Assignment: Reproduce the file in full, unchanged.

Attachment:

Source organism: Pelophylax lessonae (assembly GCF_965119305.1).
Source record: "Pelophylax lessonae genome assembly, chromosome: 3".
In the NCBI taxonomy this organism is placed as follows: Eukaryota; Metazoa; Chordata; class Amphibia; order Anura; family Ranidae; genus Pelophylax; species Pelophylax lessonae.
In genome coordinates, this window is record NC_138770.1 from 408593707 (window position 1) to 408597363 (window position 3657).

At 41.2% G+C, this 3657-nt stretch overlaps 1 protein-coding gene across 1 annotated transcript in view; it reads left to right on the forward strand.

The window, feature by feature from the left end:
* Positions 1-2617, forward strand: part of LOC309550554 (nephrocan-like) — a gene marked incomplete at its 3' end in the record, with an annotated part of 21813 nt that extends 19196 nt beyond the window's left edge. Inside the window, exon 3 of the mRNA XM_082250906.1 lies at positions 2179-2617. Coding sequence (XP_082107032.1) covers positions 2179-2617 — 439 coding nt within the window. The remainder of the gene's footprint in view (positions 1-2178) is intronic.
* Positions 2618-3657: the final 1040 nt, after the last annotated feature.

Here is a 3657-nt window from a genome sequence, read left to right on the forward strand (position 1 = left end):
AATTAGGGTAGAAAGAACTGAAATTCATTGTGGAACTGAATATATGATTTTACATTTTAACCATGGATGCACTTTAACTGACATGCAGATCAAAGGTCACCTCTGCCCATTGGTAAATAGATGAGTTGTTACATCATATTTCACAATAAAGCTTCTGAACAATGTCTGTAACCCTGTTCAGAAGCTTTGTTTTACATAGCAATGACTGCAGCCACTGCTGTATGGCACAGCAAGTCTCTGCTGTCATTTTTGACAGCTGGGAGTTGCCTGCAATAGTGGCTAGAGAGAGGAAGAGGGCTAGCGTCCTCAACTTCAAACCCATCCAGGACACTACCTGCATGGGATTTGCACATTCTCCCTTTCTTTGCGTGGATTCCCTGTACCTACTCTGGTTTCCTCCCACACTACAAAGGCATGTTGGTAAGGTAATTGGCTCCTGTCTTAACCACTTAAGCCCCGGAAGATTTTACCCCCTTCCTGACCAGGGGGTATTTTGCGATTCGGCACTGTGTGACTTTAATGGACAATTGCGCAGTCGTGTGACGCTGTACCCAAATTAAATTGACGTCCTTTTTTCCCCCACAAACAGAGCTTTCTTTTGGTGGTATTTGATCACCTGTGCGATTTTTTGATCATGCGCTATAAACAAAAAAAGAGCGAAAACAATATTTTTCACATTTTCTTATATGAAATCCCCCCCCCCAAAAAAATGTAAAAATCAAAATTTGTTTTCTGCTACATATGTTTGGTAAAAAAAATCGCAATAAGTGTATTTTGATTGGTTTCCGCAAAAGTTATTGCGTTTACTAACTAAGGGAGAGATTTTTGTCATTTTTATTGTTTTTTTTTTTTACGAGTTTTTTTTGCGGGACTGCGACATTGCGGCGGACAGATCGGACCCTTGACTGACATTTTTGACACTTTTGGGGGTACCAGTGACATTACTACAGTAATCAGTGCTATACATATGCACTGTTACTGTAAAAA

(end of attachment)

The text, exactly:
Source organism: Pelophylax lessonae (assembly GCF_965119305.1).
Source record: "Pelophylax lessonae genome assembly, chromosome: 3".
In the NCBI taxonomy this organism is placed as follows: Eukaryota; Metazoa; Chordata; class Amphibia; order Anura; family Ranidae; genus Pelophylax; species Pelophylax lessonae.
In genome coordinates, this window is record NC_138770.1 from 408593707 (window position 1) to 408597363 (window position 3657).

At 41.2% G+C, this 3657-nt stretch overlaps 1 protein-coding gene across 1 annotated transcript in view; it reads left to right on the forward strand.

The window, feature by feature from the left end:
* Positions 1-2617, forward strand: part of LOC309550554 (nephrocan-like) — a gene marked incomplete at its 3' end in the record, with an annotated part of 21813 nt that extends 19196 nt beyond the window's left edge. Inside the window, exon 3 of the mRNA XM_082250906.1 lies at positions 2179-2617. Coding sequence (XP_082107032.1) covers positions 2179-2617 — 439 coding nt within the window. The remainder of the gene's footprint in view (positions 1-2178) is intronic.
* Positions 2618-3657: the final 1040 nt, after the last annotated feature.

Here is a 3657-nt window from a genome sequence, read left to right on the forward strand (position 1 = left end):
AATTAGGGTAGAAAGAACTGAAATTCATTGTGGAACTGAATATATGATTTTACATTTTAACCATGGATGCACTTTAACTGACATGCAGATCAAAGGTCACCTCTGCCCATTGGTAAATAGATGAGTTGTTACATCATATTTCACAATAAAGCTTCTGAACAATGTCTGTAACCCTGTTCAGAAGCTTTGTTTTACATAGCAATGACTGCAGCCACTGCTGTATGGCACAGCAAGTCTCTGCTGTCATTTTTGACAGCTGGGAGTTGCCTGCAATAGTGGCTAGAGAGAGGAAGAGGGCTAGCGTCCTCAACTTCAAACCCATCCAGGACACTACCTGCATGGGATTTGCACATTCTCCCTTTCTTTGCGTGGATTCCCTGTACCTACTCTGGTTTCCTCCCACACTACAAAGGCATGTTGGTAAGGTAATTGGCTCCTGTCTTAACCACTTAAGCCCCGGAAGATTTTACCCCCTTCCTGACCAGGGGGTATTTTGCGATTCGGCACTGTGTGACTTTAATGGACAATTGCGCAGTCGTGTGACGCTGTACCCAAATTAAATTGACGTCCTTTTTTCCCCCACAAACAGAGCTTTCTTTTGGTGGTATTTGATCACCTGTGCGATTTTTTGATCATGCGCTATAAACAAAAAAAGAGCGAAAACAATATTTTTCACATTTTCTTATATGAAATCCCCCCCCCCAAAAAAATGTAAAAATCAAAATTTGTTTTCTGCTACATATGTTTGGTAAAAAAAATCGCAATAAGTGTATTTTGATTGGTTTCCGCAAAAGTTATTGCGTTTACTAACTAAGGGAGAGATTTTTGTCATTTTTATTGTTTTTTTTTTTTACGAGTTTTTTTTGCGGGACTGCGACATTGCGGCGGACAGATCGGACCCTTGACTGACATTTTTGACACTTTTGGGGGTACCAGTGACATTACTACAGTAATCAGTGCTATACATATGCACTGTTACTGTAAAAA